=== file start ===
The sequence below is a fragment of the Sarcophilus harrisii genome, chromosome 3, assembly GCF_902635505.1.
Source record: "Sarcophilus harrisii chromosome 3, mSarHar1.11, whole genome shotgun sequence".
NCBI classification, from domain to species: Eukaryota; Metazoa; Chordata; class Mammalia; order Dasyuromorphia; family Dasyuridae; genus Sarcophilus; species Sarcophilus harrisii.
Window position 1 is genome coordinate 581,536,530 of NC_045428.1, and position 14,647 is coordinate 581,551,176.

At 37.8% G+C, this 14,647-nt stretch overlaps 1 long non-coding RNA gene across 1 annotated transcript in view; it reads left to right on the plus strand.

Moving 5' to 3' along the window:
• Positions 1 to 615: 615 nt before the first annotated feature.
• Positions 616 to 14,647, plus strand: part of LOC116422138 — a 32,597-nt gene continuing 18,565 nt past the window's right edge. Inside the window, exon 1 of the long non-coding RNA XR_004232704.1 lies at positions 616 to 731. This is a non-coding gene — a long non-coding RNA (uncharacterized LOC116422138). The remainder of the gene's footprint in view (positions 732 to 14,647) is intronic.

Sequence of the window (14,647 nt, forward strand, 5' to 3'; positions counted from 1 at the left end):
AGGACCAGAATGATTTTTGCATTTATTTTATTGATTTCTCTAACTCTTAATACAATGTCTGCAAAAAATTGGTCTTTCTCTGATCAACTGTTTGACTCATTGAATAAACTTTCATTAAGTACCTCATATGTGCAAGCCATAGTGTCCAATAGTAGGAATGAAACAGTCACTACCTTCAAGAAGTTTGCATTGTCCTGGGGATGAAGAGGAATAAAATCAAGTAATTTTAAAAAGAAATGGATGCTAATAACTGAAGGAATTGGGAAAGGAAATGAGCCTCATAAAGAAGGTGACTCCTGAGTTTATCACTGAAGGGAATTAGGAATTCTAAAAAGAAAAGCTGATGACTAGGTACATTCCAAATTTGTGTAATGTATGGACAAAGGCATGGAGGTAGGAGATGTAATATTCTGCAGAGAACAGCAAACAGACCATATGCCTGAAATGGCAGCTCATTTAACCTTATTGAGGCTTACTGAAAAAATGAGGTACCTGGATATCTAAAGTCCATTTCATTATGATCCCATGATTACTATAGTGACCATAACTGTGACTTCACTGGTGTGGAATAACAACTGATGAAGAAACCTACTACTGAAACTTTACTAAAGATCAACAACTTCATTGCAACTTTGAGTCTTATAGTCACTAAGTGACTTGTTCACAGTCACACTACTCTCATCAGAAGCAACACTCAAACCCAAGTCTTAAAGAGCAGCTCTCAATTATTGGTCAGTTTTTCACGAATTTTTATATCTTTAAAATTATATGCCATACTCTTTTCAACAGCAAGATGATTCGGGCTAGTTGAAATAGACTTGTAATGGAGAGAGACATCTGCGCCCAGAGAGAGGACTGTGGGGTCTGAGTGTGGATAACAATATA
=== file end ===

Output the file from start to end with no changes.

The sequence below is a fragment of the Sarcophilus harrisii genome, chromosome 3, assembly GCF_902635505.1.
Source record: "Sarcophilus harrisii chromosome 3, mSarHar1.11, whole genome shotgun sequence".
NCBI classification, from domain to species: Eukaryota; Metazoa; Chordata; class Mammalia; order Dasyuromorphia; family Dasyuridae; genus Sarcophilus; species Sarcophilus harrisii.
Window position 1 is genome coordinate 581,536,530 of NC_045428.1, and position 14,647 is coordinate 581,551,176.

At 37.8% G+C, this 14,647-nt stretch overlaps 1 long non-coding RNA gene across 1 annotated transcript in view; it reads left to right on the plus strand.

Moving 5' to 3' along the window:
• Positions 1 to 615: 615 nt before the first annotated feature.
• Positions 616 to 14,647, plus strand: part of LOC116422138 — a 32,597-nt gene continuing 18,565 nt past the window's right edge. Inside the window, exon 1 of the long non-coding RNA XR_004232704.1 lies at positions 616 to 731. This is a non-coding gene — a long non-coding RNA (uncharacterized LOC116422138). The remainder of the gene's footprint in view (positions 732 to 14,647) is intronic.

Sequence of the window (14,647 nt, forward strand, 5' to 3'; positions counted from 1 at the left end):
AGGACCAGAATGATTTTTGCATTTATTTTATTGATTTCTCTAACTCTTAATACAATGTCTGCAAAAAATTGGTCTTTCTCTGATCAACTGTTTGACTCATTGAATAAACTTTCATTAAGTACCTCATATGTGCAAGCCATAGTGTCCAATAGTAGGAATGAAACAGTCACTACCTTCAAGAAGTTTGCATTGTCCTGGGGATGAAGAGGAATAAAATCAAGTAATTTTAAAAAGAAATGGATGCTAATAACTGAAGGAATTGGGAAAGGAAATGAGCCTCATAAAGAAGGTGACTCCTGAGTTTATCACTGAAGGGAATTAGGAATTCTAAAAAGAAAAGCTGATGACTAGGTACATTCCAAATTTGTGTAATGTATGGACAAAGGCATGGAGGTAGGAGATGTAATATTCTGCAGAGAACAGCAAACAGACCATATGCCTGAAATGGCAGCTCATTTAACCTTATTGAGGCTTACTGAAAAAATGAGGTACCTGGATATCTAAAGTCCATTTCATTATGATCCCATGATTACTATAGTGACCATAACTGTGACTTCACTGGTGTGGAATAACAACTGATGAAGAAACCTACTACTGAAACTTTACTAAAGATCAACAACTTCATTGCAACTTTGAGTCTTATAGTCACTAAGTGACTTGTTCACAGTCACACTACTCTCATCAGAAGCAACACTCAAACCCAAGTCTTAAAGAGCAGCTCTCAATTATTGGTCAGTTTTTCACGAATTTTTATATCTTTAAAATTATATGCCATACTCTTTTCAACAGCAAGATGATTCGGGCTAGTTGAAATAGACTTGTAATGGAGAGAGACATCTGCGCCCAGAGAGAGGACTGTGGGGTCTGAGTGTGGATAACAATATA